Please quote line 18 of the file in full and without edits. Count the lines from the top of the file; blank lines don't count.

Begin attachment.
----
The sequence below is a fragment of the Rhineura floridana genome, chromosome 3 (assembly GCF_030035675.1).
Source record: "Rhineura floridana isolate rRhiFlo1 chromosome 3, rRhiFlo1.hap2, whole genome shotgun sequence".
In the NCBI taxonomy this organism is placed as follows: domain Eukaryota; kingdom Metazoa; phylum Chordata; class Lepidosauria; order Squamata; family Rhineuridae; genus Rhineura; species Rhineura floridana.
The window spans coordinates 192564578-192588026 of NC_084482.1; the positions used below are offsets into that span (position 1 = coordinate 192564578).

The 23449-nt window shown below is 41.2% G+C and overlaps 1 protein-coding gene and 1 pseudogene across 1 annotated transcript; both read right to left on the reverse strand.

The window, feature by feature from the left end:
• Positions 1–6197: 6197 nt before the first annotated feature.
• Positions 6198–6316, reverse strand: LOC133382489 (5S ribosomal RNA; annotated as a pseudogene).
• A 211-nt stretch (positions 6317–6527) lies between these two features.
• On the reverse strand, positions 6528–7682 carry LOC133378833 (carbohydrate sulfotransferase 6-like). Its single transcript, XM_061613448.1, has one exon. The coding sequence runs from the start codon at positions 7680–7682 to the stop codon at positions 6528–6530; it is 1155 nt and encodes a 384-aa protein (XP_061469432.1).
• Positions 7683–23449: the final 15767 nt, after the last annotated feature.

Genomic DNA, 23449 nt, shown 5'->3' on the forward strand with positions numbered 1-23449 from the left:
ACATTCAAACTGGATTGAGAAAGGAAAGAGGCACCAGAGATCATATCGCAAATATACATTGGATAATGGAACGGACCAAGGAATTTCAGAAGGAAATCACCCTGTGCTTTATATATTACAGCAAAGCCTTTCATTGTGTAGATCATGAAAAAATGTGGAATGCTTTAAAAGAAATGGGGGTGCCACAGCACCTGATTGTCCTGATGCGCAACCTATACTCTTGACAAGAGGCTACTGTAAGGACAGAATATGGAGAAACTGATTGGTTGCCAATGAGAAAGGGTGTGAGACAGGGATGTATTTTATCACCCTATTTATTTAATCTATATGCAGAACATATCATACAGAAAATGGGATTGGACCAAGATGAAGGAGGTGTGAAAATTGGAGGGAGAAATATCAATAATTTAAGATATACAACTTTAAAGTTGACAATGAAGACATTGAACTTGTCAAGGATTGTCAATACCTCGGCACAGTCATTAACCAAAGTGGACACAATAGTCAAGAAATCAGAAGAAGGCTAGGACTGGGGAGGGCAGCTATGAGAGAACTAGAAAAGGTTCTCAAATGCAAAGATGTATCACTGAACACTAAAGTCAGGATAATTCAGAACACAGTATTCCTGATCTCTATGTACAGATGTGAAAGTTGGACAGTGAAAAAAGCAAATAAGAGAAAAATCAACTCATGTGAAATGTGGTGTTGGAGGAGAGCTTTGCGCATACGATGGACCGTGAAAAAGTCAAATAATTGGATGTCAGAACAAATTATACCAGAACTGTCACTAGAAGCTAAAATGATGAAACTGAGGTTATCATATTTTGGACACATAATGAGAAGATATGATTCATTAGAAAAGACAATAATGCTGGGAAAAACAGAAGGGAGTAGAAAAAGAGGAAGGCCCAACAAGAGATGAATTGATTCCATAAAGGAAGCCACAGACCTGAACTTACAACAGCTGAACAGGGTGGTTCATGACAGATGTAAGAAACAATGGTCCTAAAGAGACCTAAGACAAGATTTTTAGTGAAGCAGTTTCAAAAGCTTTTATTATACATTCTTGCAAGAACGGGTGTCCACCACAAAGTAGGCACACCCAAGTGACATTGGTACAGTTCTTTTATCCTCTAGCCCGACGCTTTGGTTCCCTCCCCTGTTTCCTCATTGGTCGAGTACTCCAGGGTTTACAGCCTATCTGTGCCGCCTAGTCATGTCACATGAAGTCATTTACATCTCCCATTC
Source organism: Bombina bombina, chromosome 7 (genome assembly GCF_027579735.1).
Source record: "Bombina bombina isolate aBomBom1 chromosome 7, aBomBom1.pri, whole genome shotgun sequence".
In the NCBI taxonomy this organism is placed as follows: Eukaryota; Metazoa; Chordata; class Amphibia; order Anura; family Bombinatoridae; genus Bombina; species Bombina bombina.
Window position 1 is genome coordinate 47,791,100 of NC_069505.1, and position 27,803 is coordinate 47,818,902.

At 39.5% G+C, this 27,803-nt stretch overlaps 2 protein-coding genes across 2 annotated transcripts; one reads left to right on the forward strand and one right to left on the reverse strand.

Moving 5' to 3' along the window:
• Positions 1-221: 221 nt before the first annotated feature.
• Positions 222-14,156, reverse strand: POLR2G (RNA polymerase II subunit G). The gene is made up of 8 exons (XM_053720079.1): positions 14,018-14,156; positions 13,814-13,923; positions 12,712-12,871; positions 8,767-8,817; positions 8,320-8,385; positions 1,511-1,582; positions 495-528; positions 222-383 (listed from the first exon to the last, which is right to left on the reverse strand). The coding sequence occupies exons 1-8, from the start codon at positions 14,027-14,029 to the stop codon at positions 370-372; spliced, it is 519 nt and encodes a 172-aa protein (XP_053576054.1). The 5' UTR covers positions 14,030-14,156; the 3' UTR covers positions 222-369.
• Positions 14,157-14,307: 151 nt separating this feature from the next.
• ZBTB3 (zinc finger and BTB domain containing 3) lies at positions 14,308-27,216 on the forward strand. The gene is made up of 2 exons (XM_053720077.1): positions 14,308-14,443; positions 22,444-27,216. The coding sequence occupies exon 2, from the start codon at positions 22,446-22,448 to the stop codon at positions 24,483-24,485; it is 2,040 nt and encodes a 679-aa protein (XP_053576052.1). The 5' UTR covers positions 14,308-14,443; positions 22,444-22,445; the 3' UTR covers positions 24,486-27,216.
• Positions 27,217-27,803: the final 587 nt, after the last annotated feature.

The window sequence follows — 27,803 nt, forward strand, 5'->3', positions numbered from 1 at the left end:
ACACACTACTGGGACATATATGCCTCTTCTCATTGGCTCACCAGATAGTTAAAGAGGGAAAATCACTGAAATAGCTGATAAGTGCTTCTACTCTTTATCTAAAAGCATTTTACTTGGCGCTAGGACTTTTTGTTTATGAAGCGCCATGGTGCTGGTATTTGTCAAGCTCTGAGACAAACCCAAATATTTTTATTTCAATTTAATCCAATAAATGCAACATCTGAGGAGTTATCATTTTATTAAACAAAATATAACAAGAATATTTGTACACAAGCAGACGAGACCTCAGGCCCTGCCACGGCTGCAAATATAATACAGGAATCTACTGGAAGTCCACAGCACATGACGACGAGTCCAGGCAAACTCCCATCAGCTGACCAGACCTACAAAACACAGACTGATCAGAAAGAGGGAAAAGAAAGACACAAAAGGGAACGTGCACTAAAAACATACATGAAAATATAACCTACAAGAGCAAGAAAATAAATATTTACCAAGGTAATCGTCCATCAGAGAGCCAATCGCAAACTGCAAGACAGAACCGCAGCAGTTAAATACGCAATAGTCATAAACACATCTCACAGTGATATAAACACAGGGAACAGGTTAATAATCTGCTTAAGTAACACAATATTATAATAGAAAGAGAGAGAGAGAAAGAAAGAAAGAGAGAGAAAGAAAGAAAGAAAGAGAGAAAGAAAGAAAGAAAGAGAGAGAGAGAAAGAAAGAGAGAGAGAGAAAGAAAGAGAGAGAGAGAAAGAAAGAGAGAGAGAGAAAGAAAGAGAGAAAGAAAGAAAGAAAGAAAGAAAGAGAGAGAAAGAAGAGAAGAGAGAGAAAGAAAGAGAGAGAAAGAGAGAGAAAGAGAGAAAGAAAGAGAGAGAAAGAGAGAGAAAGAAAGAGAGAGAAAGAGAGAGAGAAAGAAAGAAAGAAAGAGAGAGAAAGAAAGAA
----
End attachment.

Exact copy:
At 39.5% G+C, this 27,803-nt stretch overlaps 2 protein-coding genes across 2 annotated transcripts; one reads left to right on the forward strand and one right to left on the reverse strand.